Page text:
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We have to disagree with The Times' editorial on LAX's many near-misses on the runway. It stated, "LAX's woes center on its dangerous and outdated configuration." Certainly, airport design and geometry are contributing causes of runway incursions, but LAX's problems are caused by many other factors, all of which are equally critical.
Based on our research and teaching on aviation safety and runway incursions for the last 20 years at USC, we have found that human factors are the most important contributor to runway incursions. In fact, according to the Federal Aviation Administration's Runway Safety Blueprint 2002-2004, "human factors [are] the common denominator in every runway incursion."
We would like to point out that the most notable causes of runway incursions include, in addition to airport geometry and design: poor visibility (due to fog, for example), ground and approach air traffic controllers' communication practices, air traffic controller staffing, workload and cumulative fatigue, deficient or inoperative ground radar systems, departure delay, duty time limitation and pressure on cockpit crews, cockpit crews' inadequate situational awareness, and cultural and language differences among interacting parties.
The Times also claimed that "LAX controllers aren't any more overworked than their peers elsewhere." But unlike most other airports, LAX controllers have had to handle the added effect of continuous construction on the southern runways. There are strong indications that air traffic controllers not only at LAX but also nationwide are increasingly suffering from fatigue. This critical issue prompted the National Transportation Safety Board to update its "most wanted list" of safety improvements, adding, "three safety recommendations on air traffic controller fatigue to the existing aviation issue area that addresses human fatigue."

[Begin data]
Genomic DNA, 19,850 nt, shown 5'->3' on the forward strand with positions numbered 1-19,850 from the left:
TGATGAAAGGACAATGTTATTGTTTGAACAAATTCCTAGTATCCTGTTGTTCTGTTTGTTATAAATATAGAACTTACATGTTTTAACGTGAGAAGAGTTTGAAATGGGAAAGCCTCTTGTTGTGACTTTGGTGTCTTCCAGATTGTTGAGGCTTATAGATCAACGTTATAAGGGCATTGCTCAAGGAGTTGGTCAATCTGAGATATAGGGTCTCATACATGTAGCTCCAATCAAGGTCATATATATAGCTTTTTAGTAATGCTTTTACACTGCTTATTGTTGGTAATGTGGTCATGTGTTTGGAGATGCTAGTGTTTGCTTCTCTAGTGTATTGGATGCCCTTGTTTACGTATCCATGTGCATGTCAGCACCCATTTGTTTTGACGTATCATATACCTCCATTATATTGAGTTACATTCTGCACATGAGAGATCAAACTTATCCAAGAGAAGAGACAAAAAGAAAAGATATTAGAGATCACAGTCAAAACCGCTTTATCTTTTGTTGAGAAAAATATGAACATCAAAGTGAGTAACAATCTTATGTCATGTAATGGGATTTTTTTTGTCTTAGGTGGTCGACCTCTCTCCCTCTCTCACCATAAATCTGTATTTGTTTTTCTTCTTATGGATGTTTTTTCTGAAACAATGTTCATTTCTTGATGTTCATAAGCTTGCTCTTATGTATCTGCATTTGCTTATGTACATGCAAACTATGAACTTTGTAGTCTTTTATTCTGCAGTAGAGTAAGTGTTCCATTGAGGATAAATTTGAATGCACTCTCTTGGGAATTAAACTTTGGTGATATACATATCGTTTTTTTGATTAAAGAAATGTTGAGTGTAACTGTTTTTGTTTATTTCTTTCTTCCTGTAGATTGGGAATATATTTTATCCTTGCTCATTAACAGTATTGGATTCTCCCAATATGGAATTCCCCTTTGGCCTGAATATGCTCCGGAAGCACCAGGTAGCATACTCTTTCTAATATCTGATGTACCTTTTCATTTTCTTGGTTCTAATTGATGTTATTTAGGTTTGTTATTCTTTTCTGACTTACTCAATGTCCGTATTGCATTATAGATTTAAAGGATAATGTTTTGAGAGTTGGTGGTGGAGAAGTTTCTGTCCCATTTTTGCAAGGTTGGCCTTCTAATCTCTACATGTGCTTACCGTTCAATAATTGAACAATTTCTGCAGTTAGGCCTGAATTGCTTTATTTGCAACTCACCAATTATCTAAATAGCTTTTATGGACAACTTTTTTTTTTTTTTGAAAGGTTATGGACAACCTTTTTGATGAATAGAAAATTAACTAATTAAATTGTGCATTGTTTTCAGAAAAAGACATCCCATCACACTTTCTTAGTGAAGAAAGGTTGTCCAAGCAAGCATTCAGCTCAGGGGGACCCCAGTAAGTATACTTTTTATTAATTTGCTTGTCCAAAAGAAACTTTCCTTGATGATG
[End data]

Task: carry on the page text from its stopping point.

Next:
We agree with The Times that the situation is urgent, and there is no need to wait for the findings of another study we know that the major human factor considerations in runway incursions are key. Rather than "sending in the bulldozers," the officials should acknowledge these considerations and develop a systematic plan of action.
Najmedin Meshkati, a professor of engineering the Viterbi School of Engineering at USC, has been responsible for USC's 54-year old Aviation Safety Program (1992-1999). He conducts research on human factors in aviation safety and runway incursions and was one of the 25 experts who participated in the Government Accountability Office's recently released study on "Aviation Runway and Ramp Safety." Catherine Rae T. Ricafort is a junior student and Presidential Scholar at USC, and conducts research in the Viterbi School of Engineering.